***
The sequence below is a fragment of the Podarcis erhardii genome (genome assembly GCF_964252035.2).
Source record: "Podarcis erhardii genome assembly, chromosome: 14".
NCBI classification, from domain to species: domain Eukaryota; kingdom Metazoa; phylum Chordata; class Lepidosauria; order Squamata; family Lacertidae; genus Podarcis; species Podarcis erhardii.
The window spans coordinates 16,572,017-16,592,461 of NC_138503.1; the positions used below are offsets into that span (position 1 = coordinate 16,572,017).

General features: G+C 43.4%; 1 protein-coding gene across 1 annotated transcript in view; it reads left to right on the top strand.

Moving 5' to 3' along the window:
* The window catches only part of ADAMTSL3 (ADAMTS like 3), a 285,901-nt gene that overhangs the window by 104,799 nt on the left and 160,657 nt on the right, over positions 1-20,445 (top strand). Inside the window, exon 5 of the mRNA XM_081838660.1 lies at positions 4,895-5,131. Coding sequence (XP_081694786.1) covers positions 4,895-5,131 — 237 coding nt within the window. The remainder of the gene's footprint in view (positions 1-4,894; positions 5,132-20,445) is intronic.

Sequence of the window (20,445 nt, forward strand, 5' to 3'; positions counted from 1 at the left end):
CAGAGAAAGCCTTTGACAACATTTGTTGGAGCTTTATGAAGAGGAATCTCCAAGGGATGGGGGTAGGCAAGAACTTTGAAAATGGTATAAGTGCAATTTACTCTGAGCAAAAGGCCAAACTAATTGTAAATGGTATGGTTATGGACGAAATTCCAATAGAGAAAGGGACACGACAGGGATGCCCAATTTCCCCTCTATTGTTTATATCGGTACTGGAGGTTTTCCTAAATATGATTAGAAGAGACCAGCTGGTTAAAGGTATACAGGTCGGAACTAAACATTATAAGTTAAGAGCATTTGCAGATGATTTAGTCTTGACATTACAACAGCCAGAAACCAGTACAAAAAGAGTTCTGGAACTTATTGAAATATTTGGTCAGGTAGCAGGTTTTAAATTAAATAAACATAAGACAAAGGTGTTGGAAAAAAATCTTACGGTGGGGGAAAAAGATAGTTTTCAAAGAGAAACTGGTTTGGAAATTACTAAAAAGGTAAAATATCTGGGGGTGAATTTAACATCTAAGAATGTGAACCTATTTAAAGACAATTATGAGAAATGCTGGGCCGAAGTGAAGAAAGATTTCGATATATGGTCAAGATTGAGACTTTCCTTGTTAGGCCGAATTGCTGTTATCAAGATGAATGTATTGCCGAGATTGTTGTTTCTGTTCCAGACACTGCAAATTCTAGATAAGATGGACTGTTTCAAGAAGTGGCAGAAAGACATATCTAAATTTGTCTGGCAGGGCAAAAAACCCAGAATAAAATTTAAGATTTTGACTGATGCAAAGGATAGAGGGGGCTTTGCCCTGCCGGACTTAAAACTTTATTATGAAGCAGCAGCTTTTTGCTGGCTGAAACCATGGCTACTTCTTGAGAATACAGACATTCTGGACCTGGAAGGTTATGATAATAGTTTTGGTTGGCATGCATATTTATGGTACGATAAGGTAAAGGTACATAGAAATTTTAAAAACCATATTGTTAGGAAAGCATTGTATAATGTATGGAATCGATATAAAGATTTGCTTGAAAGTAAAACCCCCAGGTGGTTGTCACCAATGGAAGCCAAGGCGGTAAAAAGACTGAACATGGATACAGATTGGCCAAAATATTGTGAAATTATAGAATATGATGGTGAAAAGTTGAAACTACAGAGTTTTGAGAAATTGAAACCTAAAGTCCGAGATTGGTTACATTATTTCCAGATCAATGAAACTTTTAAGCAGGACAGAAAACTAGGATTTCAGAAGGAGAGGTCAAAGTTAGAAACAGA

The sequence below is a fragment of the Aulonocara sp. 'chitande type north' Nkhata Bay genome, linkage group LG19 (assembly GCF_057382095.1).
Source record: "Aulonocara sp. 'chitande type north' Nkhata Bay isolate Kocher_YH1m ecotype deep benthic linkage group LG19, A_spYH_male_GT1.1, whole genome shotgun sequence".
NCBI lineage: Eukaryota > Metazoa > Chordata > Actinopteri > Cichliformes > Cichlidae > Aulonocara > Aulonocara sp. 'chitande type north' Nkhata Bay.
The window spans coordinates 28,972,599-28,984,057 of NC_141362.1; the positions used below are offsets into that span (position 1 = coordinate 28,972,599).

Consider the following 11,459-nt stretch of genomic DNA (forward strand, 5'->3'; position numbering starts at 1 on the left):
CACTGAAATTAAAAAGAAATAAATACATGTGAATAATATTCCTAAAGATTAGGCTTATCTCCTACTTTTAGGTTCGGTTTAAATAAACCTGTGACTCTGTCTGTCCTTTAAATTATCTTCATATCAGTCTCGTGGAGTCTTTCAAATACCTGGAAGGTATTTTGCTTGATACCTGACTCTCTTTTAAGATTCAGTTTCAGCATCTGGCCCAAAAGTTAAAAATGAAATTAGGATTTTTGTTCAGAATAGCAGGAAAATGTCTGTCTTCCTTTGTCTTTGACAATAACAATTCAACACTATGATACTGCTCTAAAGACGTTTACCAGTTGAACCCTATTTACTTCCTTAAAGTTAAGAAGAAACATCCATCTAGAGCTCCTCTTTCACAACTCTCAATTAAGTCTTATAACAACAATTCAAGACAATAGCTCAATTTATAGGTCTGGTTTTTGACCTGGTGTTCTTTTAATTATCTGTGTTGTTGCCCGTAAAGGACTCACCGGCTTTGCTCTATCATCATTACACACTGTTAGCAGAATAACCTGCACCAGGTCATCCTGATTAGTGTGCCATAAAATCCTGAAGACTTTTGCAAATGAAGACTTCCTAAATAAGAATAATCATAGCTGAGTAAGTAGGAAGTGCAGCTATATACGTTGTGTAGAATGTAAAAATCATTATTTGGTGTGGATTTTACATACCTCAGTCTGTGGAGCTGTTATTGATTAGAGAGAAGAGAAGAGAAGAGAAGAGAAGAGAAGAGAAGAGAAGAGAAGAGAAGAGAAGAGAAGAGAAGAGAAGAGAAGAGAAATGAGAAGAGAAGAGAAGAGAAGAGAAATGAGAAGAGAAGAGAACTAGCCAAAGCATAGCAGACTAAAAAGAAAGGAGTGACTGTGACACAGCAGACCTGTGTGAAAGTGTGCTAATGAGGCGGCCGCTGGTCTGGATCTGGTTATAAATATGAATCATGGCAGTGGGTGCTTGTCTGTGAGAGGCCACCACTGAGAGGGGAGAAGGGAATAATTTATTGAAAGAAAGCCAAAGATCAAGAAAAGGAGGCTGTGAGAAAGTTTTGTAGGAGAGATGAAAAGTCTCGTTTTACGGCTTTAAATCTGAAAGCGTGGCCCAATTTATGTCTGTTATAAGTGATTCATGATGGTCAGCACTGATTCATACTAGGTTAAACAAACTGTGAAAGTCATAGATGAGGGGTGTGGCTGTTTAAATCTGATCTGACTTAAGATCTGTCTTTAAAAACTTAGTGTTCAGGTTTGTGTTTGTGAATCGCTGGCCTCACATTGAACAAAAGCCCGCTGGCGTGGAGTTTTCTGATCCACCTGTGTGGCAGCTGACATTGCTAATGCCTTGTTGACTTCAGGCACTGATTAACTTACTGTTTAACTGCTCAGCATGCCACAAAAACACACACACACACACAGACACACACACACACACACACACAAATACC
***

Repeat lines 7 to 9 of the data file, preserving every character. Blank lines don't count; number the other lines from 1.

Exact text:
* The window catches only part of ADAMTSL3 (ADAMTS like 3), a 285,901-nt gene that overhangs the window by 104,799 nt on the left and 160,657 nt on the right, over positions 1-20,445 (top strand). Inside the window, exon 5 of the mRNA XM_081838660.1 lies at positions 4,895-5,131. Coding sequence (XP_081694786.1) covers positions 4,895-5,131 — 237 coding nt within the window. The remainder of the gene's footprint in view (positions 1-4,894; positions 5,132-20,445) is intronic.

Sequence of the window (20,445 nt, forward strand, 5' to 3'; positions counted from 1 at the left end):
CAGAGAAAGCCTTTGACAACATTTGTTGGAGCTTTATGAAGAGGAATCTCCAAGGGATGGGGGTAGGCAAGAACTTTGAAAATGGTATAAGTGCAATTTACTCTGAGCAAAAGGCCAAACTAATTGTAAATGGTATGGTTATGGACGAAATTCCAATAGAGAAAGGGACACGACAGGGATGCCCAATTTCCCCTCTATTGTTTATATCGGTACTGGAGGTTTTCCTAAATATGATTAGAAGAGACCAGCTGGTTAAAGGTATACAGGTCGGAACTAAACATTATAAGTTAAGAGCATTTGCAGATGATTTAGTCTTGACATTACAACAGCCAGAAACCAGTACAAAAAGAGTTCTGGAACTTATTGAAATATTTGGTCAGGTAGCAGGTTTTAAATTAAATAAACATAAGACAAAGGTGTTGGAAAAAAATCTTACGGTGGGGGAAAAAGATAGTTTTCAAAGAGAAACTGGTTTGGAAATTACTAAAAAGGTAAAATATCTGGGGGTGAATTTAACATCTAAGAATGTGAACCTATTTAAAGACAATTATGAGAAATGCTGGGCCGAAGTGAAGAAAGATTTCGATATATGGTCAAGATTGAGACTTTCCTTGTTAGGCCGAATTGCTGTTATCAAGATGAATGTATTGCCGAGATTGTTGTTTCTGTTCCAGACACTGCAAATTCTAGATAAGATGGACTGTTTCAAGAAGTGGCAGAAAGACATATCTAAATTTGTCTGGCAGGGCAAAAAACCCAGAATAAAATTTAAGATTTTGACTGATGCAAAGGATAGAGGGGGCTTTGCCCTGCCGGACTTAAAACTTTATTATGAAGCAGCAGCTTTTTGCTGGCTGAAACCATGGCTACTTCTTGAGAATACAGACATTCTGGACCTGGAAGGTTATGATAATAGTTTTGGTTGGCATGCATATTTATGGTACGATAAGGTAAAGGTACATAGAAATTTTAAAAACCATATTGTTAGGAAAGCATTGTATAATGTATGGAATCGATATAAAGATTTGCTTGAAAGTAAAACCCCCAGGTGGTTGTCACCAATGGAAGCCAAGGCGGTAAAAAGACTGAACATGGATACAGATTGGCCAAAATATTGTGAAATTATAGAATATGATGGTGAAAAGTTGAAACTACAGAGTTTTGAGAAATTGAAACCTAAAGTCCGAGATTGGTTACATTATTTCCAGATCAATGAAACTTTTAAGCAGGACAGAAAACTAGGATTTCAGAAGGAGAGGTCAAAGTTAGAAACAGA